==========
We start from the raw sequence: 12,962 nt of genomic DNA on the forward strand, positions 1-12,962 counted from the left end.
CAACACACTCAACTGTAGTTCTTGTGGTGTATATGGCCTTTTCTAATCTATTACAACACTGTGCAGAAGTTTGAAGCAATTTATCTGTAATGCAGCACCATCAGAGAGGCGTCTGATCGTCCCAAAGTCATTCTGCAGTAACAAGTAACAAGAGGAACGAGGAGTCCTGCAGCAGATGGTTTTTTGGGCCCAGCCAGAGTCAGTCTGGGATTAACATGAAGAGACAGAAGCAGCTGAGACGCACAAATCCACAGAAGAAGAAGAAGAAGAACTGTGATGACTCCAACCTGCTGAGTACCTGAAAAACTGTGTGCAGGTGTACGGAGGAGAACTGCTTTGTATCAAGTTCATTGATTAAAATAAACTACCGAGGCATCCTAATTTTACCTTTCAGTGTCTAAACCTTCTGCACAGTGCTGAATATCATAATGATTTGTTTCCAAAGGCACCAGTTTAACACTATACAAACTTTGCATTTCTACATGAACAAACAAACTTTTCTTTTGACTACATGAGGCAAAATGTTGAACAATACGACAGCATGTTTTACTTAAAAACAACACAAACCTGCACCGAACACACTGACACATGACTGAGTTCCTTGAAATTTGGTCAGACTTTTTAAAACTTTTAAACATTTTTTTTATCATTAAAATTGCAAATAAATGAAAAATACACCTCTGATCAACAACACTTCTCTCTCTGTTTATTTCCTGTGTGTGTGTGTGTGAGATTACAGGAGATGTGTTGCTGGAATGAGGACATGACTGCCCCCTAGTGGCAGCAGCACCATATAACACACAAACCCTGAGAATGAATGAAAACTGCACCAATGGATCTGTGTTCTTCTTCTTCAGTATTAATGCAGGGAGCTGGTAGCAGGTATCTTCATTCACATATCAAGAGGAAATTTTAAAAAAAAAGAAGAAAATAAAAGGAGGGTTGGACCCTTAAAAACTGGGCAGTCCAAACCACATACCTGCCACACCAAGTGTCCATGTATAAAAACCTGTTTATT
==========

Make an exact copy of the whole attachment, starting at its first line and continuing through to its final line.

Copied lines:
We start from the raw sequence: 12,962 nt of genomic DNA on the forward strand, positions 1-12,962 counted from the left end.
CAACACACTCAACTGTAGTTCTTGTGGTGTATATGGCCTTTTCTAATCTATTACAACACTGTGCAGAAGTTTGAAGCAATTTATCTGTAATGCAGCACCATCAGAGAGGCGTCTGATCGTCCCAAAGTCATTCTGCAGTAACAAGTAACAAGAGGAACGAGGAGTCCTGCAGCAGATGGTTTTTTGGGCCCAGCCAGAGTCAGTCTGGGATTAACATGAAGAGACAGAAGCAGCTGAGACGCACAAATCCACAGAAGAAGAAGAAGAAGAACTGTGATGACTCCAACCTGCTGAGTACCTGAAAAACTGTGTGCAGGTGTACGGAGGAGAACTGCTTTGTATCAAGTTCATTGATTAAAATAAACTACCGAGGCATCCTAATTTTACCTTTCAGTGTCTAAACCTTCTGCACAGTGCTGAATATCATAATGATTTGTTTCCAAAGGCACCAGTTTAACACTATACAAACTTTGCATTTCTACATGAACAAACAAACTTTTCTTTTGACTACATGAGGCAAAATGTTGAACAATACGACAGCATGTTTTACTTAAAAACAACACAAACCTGCACCGAACACACTGACACATGACTGAGTTCCTTGAAATTTGGTCAGACTTTTTAAAACTTTTAAACATTTTTTTTATCATTAAAATTGCAAATAAATGAAAAATACACCTCTGATCAACAACACTTCTCTCTCTGTTTATTTCCTGTGTGTGTGTGTGTGAGATTACAGGAGATGTGTTGCTGGAATGAGGACATGACTGCCCCCTAGTGGCAGCAGCACCATATAACACACAAACCCTGAGAATGAATGAAAACTGCACCAATGGATCTGTGTTCTTCTTCTTCAGTATTAATGCAGGGAGCTGGTAGCAGGTATCTTCATTCACATATCAAGAGGAAATTTTAAAAAAAAAGAAGAAAATAAAAGGAGGGTTGGACCCTTAAAAACTGGGCAGTCCAAACCACATACCTGCCACACCAAGTGTCCATGTATAAAAACCTGTTTATT